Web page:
SAINT PAUL, MINN. (November 11, 2022)—On a brisk January day in Kentucky, 1974, the first WIC (Supplemental Nutrition Program for Women, Infants, and Children) site opened its physical and metaphorical doors to foster food access among persons at key developmental stages. The number of WIC participants has since skyrocketed from 88,000 per month to more than six million per month, and 43% of children in the U.S. now receive WIC benefits. This breadth of support, especially for those at greater nutritional risk, compounds the urgency to ensure that the foods provided in this program help meet nutritional needs, such as improving whole grain intake.
Cereals & Grains Association, in partnership with General Mills, Inc., convened a roundtable of experts on whole grains and maternal and child health in April 2022 to discuss the benefits and potential implications of increasing whole grains in WIC food packages. CEO of Cereals & Grains Association Amy Hope comments, “Partnering with General Mills to assemble this panel of experts informed our science agenda and messaging on this topic. This collaboration is key to enriching our community in a tangible and equitable way, and our end goal is to provide information that allows consumers to make healthier choices with their diet.”
The experts’ discussion is newly reported in Cereal Chemistry by Joanne L. Slavin, Lisa M. Sanders, and Virginia A. Stallings. Their paper highlights several of the key recommendations from the National Academy of Sciences, Engineering, and Medicine (NASEM) report in 2017, such as adopting a whole grain-rich definition for breakfast cereals and providing only whole grain-rich cereals in WIC food packages.
Increasing whole grain consumption is critical, as 93% of children and 100% of women in the WIC program do not meet the recommended intake of whole grains,1 and WIC food packages currently require only half of the breakfast cereals to be whole grain. Despite these statistics, the USDA Food and Nutrition Service (USDA FNS) has not yet updated WIC food packages in response to the NASEM recommendations, although it is expected they will release an update soon.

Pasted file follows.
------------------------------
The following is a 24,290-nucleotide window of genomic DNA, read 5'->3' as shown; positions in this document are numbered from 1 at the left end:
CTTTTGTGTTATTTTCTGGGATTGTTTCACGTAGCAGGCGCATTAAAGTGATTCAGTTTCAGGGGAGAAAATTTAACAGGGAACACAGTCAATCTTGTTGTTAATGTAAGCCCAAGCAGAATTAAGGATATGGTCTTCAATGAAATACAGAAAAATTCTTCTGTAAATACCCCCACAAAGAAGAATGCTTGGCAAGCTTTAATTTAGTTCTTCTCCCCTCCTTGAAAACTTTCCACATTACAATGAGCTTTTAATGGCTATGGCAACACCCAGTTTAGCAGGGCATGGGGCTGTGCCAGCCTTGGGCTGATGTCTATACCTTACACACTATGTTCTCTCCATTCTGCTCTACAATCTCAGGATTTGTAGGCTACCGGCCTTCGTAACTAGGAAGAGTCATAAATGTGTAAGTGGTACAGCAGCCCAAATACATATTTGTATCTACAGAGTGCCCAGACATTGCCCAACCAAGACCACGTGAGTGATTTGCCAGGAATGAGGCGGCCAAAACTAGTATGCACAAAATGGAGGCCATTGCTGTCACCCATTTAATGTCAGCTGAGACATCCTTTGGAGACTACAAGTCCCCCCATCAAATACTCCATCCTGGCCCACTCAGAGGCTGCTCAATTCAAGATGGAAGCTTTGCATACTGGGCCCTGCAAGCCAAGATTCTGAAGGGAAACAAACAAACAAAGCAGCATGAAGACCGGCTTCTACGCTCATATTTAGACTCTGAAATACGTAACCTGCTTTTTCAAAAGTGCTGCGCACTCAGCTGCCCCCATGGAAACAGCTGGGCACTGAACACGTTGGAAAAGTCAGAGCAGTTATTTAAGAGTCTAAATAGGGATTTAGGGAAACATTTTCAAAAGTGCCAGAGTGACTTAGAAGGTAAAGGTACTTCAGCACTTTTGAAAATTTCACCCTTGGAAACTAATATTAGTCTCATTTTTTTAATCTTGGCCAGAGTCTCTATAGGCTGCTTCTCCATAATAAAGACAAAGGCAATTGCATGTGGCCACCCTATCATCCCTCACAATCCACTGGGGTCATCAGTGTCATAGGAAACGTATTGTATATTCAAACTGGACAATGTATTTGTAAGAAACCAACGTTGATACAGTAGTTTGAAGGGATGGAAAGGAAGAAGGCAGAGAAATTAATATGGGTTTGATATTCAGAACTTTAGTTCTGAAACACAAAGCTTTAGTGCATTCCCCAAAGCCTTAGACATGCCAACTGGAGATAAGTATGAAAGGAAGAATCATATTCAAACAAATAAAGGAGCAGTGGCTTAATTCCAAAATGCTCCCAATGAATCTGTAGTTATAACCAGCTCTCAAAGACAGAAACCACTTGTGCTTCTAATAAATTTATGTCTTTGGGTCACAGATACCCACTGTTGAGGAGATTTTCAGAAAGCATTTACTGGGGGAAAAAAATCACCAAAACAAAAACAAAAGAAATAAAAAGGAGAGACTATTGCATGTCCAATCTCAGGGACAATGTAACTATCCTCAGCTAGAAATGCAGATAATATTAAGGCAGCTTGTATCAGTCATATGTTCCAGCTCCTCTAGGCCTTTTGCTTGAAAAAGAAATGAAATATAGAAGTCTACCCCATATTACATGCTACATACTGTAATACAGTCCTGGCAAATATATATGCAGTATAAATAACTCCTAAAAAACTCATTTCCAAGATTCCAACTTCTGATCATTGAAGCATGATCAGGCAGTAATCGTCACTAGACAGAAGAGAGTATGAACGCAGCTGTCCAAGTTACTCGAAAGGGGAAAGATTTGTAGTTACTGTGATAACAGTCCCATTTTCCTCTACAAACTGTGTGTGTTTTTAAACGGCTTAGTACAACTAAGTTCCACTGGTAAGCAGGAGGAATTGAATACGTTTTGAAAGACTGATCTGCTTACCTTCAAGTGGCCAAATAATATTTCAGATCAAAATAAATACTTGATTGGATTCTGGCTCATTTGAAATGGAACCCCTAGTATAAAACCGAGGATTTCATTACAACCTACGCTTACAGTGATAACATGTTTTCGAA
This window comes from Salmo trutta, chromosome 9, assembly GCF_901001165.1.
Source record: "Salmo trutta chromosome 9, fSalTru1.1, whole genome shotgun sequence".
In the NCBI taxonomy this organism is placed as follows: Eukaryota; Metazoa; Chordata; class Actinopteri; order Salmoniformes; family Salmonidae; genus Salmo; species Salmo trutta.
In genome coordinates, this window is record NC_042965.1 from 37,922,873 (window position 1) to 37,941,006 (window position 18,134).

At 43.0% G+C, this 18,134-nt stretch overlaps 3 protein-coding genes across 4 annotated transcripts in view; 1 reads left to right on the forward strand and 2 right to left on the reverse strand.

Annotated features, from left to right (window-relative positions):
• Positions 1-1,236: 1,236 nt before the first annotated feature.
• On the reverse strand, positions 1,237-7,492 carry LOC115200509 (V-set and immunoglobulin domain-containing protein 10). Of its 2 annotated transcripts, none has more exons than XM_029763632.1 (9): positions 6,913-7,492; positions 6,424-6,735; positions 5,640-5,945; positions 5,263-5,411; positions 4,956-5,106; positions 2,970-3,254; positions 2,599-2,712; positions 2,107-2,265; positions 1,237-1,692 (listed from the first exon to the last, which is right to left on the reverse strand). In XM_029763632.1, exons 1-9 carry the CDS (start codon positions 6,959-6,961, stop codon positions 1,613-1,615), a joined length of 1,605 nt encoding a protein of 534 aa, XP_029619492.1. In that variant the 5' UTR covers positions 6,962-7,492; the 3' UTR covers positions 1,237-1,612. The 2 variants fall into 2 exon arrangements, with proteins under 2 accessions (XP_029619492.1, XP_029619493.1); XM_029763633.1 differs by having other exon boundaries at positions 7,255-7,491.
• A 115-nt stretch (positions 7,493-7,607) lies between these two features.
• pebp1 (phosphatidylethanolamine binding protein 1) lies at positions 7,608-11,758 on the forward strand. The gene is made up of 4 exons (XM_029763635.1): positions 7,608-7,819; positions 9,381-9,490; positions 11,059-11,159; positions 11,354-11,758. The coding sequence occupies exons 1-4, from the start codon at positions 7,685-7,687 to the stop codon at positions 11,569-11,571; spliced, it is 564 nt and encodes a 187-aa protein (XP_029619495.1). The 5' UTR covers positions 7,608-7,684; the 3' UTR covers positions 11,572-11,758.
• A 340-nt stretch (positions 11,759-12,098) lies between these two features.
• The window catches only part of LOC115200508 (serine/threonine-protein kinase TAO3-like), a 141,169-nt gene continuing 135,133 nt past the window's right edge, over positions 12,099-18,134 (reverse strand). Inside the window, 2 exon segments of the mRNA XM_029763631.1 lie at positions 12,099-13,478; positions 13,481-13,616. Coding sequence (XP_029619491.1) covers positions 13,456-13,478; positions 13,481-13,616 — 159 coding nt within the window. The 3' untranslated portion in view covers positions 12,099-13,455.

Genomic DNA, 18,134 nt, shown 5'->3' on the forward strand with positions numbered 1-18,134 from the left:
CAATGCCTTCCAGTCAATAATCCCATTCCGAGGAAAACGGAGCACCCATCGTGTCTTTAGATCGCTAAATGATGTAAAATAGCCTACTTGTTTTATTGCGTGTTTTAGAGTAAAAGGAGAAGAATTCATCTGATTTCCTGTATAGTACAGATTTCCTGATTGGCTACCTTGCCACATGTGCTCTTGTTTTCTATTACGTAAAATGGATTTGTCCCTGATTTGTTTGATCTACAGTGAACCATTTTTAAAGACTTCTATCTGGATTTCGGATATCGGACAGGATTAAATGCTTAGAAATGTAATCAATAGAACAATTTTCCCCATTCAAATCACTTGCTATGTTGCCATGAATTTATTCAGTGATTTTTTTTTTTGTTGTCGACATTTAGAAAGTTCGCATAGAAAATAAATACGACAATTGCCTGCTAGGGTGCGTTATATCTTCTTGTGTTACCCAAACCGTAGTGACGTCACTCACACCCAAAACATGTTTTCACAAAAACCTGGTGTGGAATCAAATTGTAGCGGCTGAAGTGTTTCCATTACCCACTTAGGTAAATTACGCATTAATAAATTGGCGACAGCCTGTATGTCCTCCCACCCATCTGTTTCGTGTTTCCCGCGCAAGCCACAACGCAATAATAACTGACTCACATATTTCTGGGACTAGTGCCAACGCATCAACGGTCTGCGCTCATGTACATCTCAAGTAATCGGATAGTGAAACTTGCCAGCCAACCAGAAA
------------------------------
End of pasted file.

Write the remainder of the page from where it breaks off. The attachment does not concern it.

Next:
Additionally, the paper suggests that adopting the definition of whole grain-rich already used in other federal feeding programs, such as the School Breakfast Program and the National School Lunch Program, will increase consistency for consumers and food manufacturers.
As noted in the NASEM report, whole grain intake in children participating in the school lunch and breakfast programs has improved since these programs required more whole grain-rich foods, so it is anticipated that similar requirements for WIC would also improve intake.
The experts raised concern about whether a requirement allowing only whole grain cereals would limit the availability of culturally relevant cereals, like corn and rice cereals, but concluded that implementing the whole grain-rich definition will better enable the inclusion of whole grain corn and rice cereals in WIC food packages.
They also discussed how a shift to all whole grain-rich cereals could possibly impact the cost of WIC food packages. While they agreed that the cost of WIC food packages may slightly increase, the potential healthcare savings that could result from increasing whole grain intake may more than offset the price increase, according to health economic research discussed at the roundtable.
This paper demonstrates the potential impact of public policy on nutrient intake in populations at greater nutritional risk, such as low-income mothers and children, emphasizing that NASEM’s whole grain recommendations can help improve accessibility to nutritious food.
For further details, read Opportunities to increase whole grain intake within the Special Supplemental Nutrition Program for Women, Infants, and Children (WIC), published in Cereal Chemistry by Cereals & Grains Association and Wiley.
Cereal Chemistry®, an international journal for grain science research since 1924, publishes high-quality papers reporting novel research and significant conceptual advances in genetics, biotechnology, composition, processing, and utilization of cereal grains (barley, maize, millet, oats, rice, rye, sorghum, triticale, and wheat), pulses (beans, lentils, peas, etc.), oil-seeds, and specialty crops (amaranth, flax, quinoa, etc.) Research that advances the fields of instrumentation, analysis, and methodology are covered, as well as utilization of grains as they relate to human and animal health or nutrition.
1NASEM, 2017. Review of WIC food packages: Improving balance and choice.